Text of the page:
Soups are a big part of the African cuisine. In fact, it’s safe to say that African soups are the main attraction of cuisine in the continent.
African soups can be made with a combination of vegetables and ingredients that are native to the countries where they are mostly eaten.
Very many African soups are usually eaten with other food staples such as rice, fufu, banku, sadza, garri, pounded yam, and so on.
Below are some of our favorite soups from different African countries.
1. Okra soup
Okra soup is a popular West African dish with okra as its main ingredient. It is one of the quickest and easiest soups to prepare with the only task being the cutting of the two vegetables used in preparing the recipe. Although this deliciously slimy dish can be cooked with the local palm oil, it is also a good choice for people who are wary of adding oil to their soups.
Abenkwan is a Ghanaian soup made from the nuts of the palm tree. The pulp is extracted from the palm fruits and cooked in combination with spices and preferred meat of choice.
Abenkwan has an earthy flavor thanks to the addition of the palm fruit pulp (which is different from the palm oil). Serve warm with rice balls or Kokonte and you will be satisfied to the moons and back.
3. Muriwo na Nyama
Muriwo na nyama is also known as leafy-beefy or high fields stew. It is native to Zimbabwe, highly nutritious and is typically served with sadza, a porridge made with cornmeal.
4. Pepper soup
Pepper soup is a spicy African soup that will make your taste buds tingle with excitement. The soup is gotten from the stock of the meat or fish used. It is also spiced with local ingredients, giving it a tantalizing aroma and taste that will make you hungry even if you just had dinner.
For the best experience, have your pepper soup hot–not scalding hot of course– and thank us later.
5. Agushie/Egusi soup
Agushie (Ghana)/Egusi(Nigeria) is a delicious soup cooked with shelled melon seeds. It is one of the most popular soups, if not the most popular of all. The method of preparation might differ across the different regions in which this soup is eaten but it ultimately includes the addition of leafy greens, seasoning and palm oil. In Nigeria, its best served with freshly pounded yam.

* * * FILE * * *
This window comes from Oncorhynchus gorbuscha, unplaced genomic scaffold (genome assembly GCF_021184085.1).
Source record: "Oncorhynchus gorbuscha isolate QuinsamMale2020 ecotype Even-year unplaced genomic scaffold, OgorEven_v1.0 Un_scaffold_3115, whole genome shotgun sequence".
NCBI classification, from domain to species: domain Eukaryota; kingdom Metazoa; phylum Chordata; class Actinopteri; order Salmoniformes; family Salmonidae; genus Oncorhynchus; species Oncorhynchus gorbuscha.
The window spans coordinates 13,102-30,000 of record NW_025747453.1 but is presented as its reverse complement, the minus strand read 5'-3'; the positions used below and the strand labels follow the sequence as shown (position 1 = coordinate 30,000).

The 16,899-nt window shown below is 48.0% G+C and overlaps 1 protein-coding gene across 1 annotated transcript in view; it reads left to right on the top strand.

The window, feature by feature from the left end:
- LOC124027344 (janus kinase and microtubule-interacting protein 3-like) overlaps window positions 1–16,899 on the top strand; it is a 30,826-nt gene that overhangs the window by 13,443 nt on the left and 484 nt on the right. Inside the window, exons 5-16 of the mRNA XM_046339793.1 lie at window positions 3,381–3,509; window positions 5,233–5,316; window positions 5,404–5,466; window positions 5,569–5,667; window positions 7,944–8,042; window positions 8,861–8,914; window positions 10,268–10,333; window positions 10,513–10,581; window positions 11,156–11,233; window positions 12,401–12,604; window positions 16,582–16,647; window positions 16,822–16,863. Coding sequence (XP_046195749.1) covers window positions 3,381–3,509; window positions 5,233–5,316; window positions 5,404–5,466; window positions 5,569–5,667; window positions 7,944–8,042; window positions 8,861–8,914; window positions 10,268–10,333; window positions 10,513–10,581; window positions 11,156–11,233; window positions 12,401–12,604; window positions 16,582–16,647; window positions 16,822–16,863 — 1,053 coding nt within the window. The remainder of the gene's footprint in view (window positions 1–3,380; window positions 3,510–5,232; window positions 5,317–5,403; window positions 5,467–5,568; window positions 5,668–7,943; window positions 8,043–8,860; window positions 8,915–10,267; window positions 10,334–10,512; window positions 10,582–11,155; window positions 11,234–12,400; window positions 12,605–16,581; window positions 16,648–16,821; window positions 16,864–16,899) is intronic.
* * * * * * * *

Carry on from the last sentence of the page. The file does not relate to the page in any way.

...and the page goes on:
Domoda is the Gambia’s national dish, second only to Yassa. It is a a yummy soup cooked with unsweetened peanut butter with whatever vegetables are available. It might also contain sweet potatoes. Domoda is better enjoyed with rice.
Afang is a delightful and satisfying soup from southern Nigeria. It is similar to the eru soup in Cameroon. They both make use of the afang/okazi leaves. However, the afang leaves are pounded and used in addition to water leaf. Afang soup is rich in deliciousness and best served hot with fufu and lots of meat.
Ndole is another leafy vegetable soup with its home in Cameroon and is often considered the national dish of the central African country. It’s a creamy and nutritious soup cooked with pureed peanuts, bitter leaf, ndoleh and fish or beef. It may also contain shrimp or prawns. The soup is traditionally eaten with plantain or cassava meal.
9. Afia efere/ Ofe nsala
In the Nigerian local languages of Annang and Igbo, afia efere and ofe nsala respectively mean ‘white soup’ in English. Technically, this mouth-watering spicy soup should be called ‘brown soup’ but where’s the fun in that? It is apparently called ‘white’ for the lack of palm oil use.
10. Ewedu Soup
Ewedu is a Nigerian soup which is popular among the Yorubas. It’s a leafy vegetable soup but unlike other African soups, the greens (jute leaves) are pureed and cooked with nothing more than salt, locust beans and often potash.
It is usually served in addition to peppered stews (as pictured above) or gbegiri (beans soup). Yorubas love to eat this with amala, a starchy swallow made from yam peels and sometimes plantains.
Featured Image: Chef Fregz